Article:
Canonization of Pope Pius XII?

Benedict XVI and Pius XII


by Richard Prasquier, President of CRIF (Representative Council of Jewish Institutions of France)

The press has reported on statements of Pope Benedict XVI in a forthcoming book on the subject of his predecessor at the time of the 2nd World War, Pius XII. Recall that last year the Pope had signed a decree establishing the "heroic virtues" of Pius XII, the first step toward beatification, but the procedure had not been pursued.

Benedict XVI has presented in this book Pius XII as a great and fair man, the man who during the war was responsible for saving the greatest number of Jews. This sentence is astounding. It cannot be accepted by historians today. It is true that it reprises the very old claim of an Israeli diplomat of the 1950s, Pinchas Lapide, and the enthusiastic comments of Golda Meir, who was not a historian. This view has been put forward by some clerics who have had, and only they, access to Vatican archives for that period. These men venerate Pius XII, the last Pope to have exercised his pontificate with all the glory and the pomp of a bygone era, before Vatican II. They seek, perhaps for theological reasons, to honor his character and are tireless promoters of his beatification.

If we stick to what we know about the history (and many historians have written high quality texts on the subject since Saul Friedlander in 1966), there was no evidence of an organized action of Pius XII protect the persecuted Jews. Certainly he was not the pro-Nazi Pope that has been described in some books. He knew, as editor of the encyclical "Mit Brennender Sorge " at the time of Pius XI, the incompatibility of racist Nazism with Christianity. Certainly, many Jews (in the Nazi sense of the term), including the Rabbi of Rome who later converted to Christianity, were sheltered inside the Vatican, undoubtedly with its agreement: most were also Christian. During the roundup in Rome, many Jews were hidden in the convents of the city, thanks to the organization Delasem and the wonderful Father Benedict. But nothing makes it possible to make of the Pope the orchestrator of these heroic rescue operations. Or then, it would also be necessary to make the opposite claim that many Nazis escaped justice after war (Operation Odessa) because certain monasteries played a paramount role in this escape.  

What is most striking is the timidity of speech of Pius XII in the face of the tragedy: the Jews of Rome, present in the city for many centuries, were rounded up, almost in front of his windows, he is silent. When information had come to him earlier of the extermination of millions of Jewish men, women and children in Eastern Europe, he had already remained silent, except for an isolated and ambiguous allusion in his radio message of Christmas 1942 . In addition, he had not protested when thousands of Polish priests were executed by the Germans, who were eager to shatter the leadership of a rebirth or a national resistance. And yet, who would be better informed than he of the extent of the crime through the myriad networks of the Church? Admittedly, he was not alone, neither Roosevelt nor Churchill nor de Gaulle had spoken. But they waged war. One could have expected the Pope to speak, to yell. Would that have served no purpose? Maybe. plus que tout autre. Many of the Righteous gave their lives to witness to the values that Pius XII was supposed to carry out more than any other. Would it put other Catholics in danger? Maybe. But the courageous Mgr von Galen had strongly denounced from the pulpit the assassinations of mentally handicapped persons in spite of the possible reprisals against the Catholic church. Would it have helped the Soviet Union [to protest] while Germany, even though Nazi, could serve as a bulwark of Christian civilization against Marxist atheism? Maybe. But does such a choice, which makes the Jews unimportant collateral damage and finds virtues with Nazism, deserves beatification?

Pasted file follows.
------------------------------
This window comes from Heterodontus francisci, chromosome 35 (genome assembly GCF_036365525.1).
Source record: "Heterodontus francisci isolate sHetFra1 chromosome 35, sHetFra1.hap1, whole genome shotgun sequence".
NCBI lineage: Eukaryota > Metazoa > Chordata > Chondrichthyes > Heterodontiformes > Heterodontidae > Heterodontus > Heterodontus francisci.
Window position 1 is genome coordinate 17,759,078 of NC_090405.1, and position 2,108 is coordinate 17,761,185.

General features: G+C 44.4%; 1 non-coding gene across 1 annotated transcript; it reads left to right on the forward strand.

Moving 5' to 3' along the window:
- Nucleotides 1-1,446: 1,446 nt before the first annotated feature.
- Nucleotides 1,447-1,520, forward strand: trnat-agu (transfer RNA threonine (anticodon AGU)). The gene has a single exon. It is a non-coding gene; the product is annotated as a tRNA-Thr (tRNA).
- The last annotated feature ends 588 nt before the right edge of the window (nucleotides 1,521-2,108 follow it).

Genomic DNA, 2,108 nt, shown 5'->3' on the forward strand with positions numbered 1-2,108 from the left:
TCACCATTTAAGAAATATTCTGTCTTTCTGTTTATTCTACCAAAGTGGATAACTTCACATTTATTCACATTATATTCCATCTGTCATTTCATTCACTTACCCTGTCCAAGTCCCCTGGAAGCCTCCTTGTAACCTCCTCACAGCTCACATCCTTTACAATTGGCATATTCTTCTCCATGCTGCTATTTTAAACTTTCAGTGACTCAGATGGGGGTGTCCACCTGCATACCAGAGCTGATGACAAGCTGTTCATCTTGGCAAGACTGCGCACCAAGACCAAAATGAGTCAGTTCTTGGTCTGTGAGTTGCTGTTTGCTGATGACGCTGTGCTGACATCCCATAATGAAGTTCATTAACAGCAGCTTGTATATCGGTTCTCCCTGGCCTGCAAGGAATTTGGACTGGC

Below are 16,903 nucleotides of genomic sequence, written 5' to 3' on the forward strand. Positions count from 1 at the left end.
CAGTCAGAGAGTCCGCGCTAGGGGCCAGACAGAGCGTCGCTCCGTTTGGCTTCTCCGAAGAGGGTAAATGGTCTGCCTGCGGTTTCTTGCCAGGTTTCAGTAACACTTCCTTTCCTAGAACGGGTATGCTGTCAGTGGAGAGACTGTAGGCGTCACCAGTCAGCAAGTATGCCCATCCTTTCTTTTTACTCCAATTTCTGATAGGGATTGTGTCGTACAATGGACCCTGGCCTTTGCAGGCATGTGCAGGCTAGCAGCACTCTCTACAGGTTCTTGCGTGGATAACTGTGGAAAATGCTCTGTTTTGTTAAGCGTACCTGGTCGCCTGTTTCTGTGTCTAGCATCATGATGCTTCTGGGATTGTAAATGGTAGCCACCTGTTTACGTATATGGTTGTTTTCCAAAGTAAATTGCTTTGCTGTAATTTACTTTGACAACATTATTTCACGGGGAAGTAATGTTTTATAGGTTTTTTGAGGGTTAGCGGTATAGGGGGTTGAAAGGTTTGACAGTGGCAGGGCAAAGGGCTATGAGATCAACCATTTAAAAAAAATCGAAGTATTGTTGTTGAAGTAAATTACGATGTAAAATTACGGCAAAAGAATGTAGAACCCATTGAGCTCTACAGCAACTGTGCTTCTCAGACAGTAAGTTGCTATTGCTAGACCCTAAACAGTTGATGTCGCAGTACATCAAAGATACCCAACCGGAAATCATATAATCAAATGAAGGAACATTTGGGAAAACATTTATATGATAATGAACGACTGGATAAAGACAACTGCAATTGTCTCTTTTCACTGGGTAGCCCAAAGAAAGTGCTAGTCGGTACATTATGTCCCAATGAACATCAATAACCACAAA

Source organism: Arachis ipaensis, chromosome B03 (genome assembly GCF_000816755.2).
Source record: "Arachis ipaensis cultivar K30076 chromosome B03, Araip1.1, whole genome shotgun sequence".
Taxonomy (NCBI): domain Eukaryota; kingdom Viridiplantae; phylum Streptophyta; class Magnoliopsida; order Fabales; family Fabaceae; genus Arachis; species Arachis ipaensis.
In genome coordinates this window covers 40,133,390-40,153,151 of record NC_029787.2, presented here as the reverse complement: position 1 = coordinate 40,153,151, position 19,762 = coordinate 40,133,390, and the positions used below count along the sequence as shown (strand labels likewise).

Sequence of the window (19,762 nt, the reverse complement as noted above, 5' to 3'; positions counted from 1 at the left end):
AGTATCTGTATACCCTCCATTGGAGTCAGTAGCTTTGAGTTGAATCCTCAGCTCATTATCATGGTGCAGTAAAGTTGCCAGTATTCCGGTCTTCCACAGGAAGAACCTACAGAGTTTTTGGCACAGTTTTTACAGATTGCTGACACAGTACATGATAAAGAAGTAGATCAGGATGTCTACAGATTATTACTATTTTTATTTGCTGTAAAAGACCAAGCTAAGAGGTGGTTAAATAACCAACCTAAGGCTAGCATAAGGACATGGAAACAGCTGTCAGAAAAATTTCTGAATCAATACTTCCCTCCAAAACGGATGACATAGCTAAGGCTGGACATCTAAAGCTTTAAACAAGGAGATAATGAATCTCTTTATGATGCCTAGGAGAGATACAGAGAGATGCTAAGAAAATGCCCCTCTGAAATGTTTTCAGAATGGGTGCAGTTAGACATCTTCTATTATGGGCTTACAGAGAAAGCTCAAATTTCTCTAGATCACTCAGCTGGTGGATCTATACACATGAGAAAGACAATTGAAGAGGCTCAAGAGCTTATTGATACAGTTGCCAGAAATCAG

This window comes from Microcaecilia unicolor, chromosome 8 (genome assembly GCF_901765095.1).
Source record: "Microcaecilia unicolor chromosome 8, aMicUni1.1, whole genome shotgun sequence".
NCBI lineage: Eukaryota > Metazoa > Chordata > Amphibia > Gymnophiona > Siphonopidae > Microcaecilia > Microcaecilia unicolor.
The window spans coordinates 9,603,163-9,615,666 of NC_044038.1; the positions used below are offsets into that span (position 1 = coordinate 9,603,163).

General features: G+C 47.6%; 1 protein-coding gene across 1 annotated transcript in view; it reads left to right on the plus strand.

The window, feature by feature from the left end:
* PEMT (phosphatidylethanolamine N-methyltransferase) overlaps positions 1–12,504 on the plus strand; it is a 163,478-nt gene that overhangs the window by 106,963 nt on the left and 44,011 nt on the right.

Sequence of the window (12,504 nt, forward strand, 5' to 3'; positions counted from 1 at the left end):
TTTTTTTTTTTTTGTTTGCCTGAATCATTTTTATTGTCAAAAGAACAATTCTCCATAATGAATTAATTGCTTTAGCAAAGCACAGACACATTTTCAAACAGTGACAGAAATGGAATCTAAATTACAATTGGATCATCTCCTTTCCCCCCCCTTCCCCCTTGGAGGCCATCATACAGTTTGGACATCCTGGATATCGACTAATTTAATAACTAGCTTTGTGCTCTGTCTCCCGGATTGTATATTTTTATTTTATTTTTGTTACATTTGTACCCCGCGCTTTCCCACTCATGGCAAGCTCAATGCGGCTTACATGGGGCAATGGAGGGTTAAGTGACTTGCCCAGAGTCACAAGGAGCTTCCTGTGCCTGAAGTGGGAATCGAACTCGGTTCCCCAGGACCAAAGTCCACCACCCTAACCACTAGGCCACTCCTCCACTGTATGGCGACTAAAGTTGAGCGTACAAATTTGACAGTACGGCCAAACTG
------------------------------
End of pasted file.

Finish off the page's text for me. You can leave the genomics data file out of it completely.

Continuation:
And this is not the only silence. Once the war ended, when Pius XII has paradoxically become an absolute icon, he still does not speak. It’s as if he had never concluded that the extermination of six million Jews in the heart of Christian Europe deserved his thinking, his word and his moral guidance. And yet what were the risks of speaking once the war ended? To indirectly give arguments to communism? But that was worthy of a Machiavellian politician on a small scale, not the Pope.

Yes, we believe that the radical transformation of relations and mutual regard between Jews and Christians in the wake of Vatican II is a magnificent event of the twentieth century, and we cherish the friendship that has developed between one another. Yes, we know that Pope Benedict XVI is as committed as much as his predecessor John Paul II and he deeply rejects anti-Judaism and antisemitism. But with the deep sense of respect that we owe to the Pope, we say that history does not correspond to the words he has uttered in his recent book. Pius XII was not the greatest of the Righteous. We are the first to regret it.